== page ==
Climate Change Is Creating a Global Pest Problem That Will Spread Disease and Threaten Food Production

Climate change is accelerating the damages caused by pests, which could result in the wider spread of diseases and increased crop destruction.


Vector-borne infectious diseases, including malaria, dengue virus, Zika virus and Lyme disease, affect nearly half of the world’s population and can create international public health emergencies. Global warming increases the lifespan of pests, allowing them to thrive in regions that were previously uninhabitable.

In 2015 and 2016, the outbreak of Zika virus, which is spread mainly by mosquitoes, was widely linked to global warming by the scientific community, following a spell of unusually high temperatures.

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A mosquito (Aedes aegypti) feeding. The Aedes genus is responsible for spreading numerous serious diseases, including dengue fever, yellow fever, the Zika virus and chikungunya. (image: Muhammad Mahdi Karim/Wikipedia)

"A number of factors ... had to line up for the Zika virus—a disease that’s been associated with birth defects—to spread so far and wide so quickly, but chief among them is heavy rain and heat," writes Brian Kahn of Climate Central.

"Climate change could play a future role in this virus’—as well as other mosquito-borne illnesses—spread as it creates conditions more favorable to the mosquitoes that transmit it."

No natural enemies

"Invasive species have always been a problem, but they will likely spread further as the global temperature increases, causing the establishment of new, exotic species with no natural enemies," said Judy Black, Vice President of Technical Services for Rentokil Steritech, a global pest control firm.

With the global temperature expected to increase by around 2°C in the next few decades, pests will migrate to cooler climate environments. This could result in insects becoming an exponential threat, as they become more resistant to insecticides and experience additional generations.

"Higher temperatures can result in faster population growth, and the quicker breakdown of conventional insecticide through volatilization," Black warns.

To protect public health, local communities must track the movements and populations of invasive species and explore all options for controlling their populations.

Threat to food security

"Scientists have found that as climates "migrate," insects and fungi are moving toward the poles too," Emily Logan of Care2 writes on EarthHour.org.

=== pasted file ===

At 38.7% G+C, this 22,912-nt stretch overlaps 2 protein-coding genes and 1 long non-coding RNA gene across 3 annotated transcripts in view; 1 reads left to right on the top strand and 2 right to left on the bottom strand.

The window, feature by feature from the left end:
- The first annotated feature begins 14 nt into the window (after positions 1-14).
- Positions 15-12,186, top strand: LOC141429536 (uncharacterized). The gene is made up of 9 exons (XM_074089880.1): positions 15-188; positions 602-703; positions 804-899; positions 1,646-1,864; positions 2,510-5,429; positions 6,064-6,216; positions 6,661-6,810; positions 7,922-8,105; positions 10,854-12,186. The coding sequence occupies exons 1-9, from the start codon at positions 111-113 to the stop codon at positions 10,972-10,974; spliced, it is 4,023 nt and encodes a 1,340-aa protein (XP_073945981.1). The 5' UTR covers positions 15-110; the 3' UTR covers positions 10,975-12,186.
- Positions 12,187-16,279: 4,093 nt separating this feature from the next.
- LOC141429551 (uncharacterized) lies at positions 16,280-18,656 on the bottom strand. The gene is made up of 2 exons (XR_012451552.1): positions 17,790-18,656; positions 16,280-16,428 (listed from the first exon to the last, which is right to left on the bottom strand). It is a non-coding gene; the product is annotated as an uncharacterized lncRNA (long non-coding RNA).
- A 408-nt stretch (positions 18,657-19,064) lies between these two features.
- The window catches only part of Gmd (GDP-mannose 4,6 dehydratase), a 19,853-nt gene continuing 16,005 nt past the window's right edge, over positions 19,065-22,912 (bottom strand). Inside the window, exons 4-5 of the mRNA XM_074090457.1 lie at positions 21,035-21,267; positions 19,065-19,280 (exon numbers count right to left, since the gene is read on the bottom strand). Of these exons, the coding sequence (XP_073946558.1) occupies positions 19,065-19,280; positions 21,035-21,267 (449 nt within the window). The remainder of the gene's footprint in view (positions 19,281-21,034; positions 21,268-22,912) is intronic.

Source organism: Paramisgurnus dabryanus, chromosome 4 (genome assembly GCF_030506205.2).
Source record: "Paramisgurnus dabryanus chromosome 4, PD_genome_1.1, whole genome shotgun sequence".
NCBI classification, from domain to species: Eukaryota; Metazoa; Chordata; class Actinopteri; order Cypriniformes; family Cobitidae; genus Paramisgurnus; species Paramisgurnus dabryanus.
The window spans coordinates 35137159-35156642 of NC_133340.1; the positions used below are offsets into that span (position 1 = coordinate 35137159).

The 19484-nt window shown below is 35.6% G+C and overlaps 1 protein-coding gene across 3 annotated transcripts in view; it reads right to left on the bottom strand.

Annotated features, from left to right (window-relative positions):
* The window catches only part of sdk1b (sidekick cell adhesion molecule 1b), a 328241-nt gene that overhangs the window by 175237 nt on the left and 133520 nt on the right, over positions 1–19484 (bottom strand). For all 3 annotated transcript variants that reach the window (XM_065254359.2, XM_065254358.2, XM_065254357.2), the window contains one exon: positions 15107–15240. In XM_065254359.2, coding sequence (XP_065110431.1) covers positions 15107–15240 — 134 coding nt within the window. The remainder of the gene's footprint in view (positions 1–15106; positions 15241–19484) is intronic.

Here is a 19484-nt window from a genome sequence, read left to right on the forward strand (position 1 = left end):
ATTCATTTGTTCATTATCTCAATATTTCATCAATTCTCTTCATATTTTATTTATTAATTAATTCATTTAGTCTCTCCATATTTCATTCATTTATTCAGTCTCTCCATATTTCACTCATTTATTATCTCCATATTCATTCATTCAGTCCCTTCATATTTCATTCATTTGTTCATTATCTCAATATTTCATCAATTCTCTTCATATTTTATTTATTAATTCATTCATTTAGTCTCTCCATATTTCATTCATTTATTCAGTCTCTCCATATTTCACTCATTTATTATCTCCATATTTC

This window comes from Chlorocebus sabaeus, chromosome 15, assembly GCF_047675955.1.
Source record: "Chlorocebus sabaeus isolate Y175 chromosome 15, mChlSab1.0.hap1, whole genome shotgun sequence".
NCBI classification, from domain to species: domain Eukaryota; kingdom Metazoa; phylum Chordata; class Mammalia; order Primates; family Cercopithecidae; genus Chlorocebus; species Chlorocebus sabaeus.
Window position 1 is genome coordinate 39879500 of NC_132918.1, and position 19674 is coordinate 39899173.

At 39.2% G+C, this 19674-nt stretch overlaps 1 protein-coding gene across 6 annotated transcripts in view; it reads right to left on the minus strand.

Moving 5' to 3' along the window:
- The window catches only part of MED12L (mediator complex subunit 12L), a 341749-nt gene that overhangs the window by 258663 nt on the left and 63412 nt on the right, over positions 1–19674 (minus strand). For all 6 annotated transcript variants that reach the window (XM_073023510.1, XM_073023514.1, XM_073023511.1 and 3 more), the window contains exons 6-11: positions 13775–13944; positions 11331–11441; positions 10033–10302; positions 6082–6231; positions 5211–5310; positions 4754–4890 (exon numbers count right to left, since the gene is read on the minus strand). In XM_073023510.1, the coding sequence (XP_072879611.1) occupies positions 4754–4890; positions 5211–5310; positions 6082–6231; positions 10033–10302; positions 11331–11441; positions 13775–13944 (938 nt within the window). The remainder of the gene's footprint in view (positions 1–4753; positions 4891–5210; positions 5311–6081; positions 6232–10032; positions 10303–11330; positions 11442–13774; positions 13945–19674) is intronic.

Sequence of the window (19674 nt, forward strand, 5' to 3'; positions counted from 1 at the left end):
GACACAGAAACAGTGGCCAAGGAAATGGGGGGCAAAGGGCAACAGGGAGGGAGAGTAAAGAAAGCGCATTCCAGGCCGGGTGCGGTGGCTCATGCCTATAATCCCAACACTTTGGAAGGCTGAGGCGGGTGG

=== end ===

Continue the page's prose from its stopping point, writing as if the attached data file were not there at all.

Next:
"Researchers from Exeter and Oxford calculated that pests move an average of nearly two miles each year. Already, the amount of crops lost to pests could feed nearly 650 million people—currently about nine percent of the world’s population. As they spread, this number will only increase."

The coffee berry borer (Hypothenemus hampei) is a prime example of the effect of climate change on pests that threaten crops. Native to Africa, this small insect is now present in virtually every coffee-growing region in the world, including Hawaii. It is estimated that the borer causes around $500 million in damages to coffee growers each year.

According to a 2010 study led by environmental scientist Dr. Juliana Jaramillo and published in the Journal of Economic Entomology, the borer becomes 8.5% more infectious for every 1.8°F increase in temperature.

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Adult coffee borer beetles on a damaged coffee bean. The beetle is among the most harmful pests to coffee crops across the world. (image: L. Shyamal/Wikipedia)

"Global food security is one of the major challenges we are going to face over the next few decades," said Dr. Dan Bebber, the lead author of the Exeter study. "We really don't want to be losing any more of our crops than is absolutely necessary to pests and pathogens."

Check out the infographic below for more about how climate change is creating a global pest problem.

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Infographic courtesy Rentokil Steritech.

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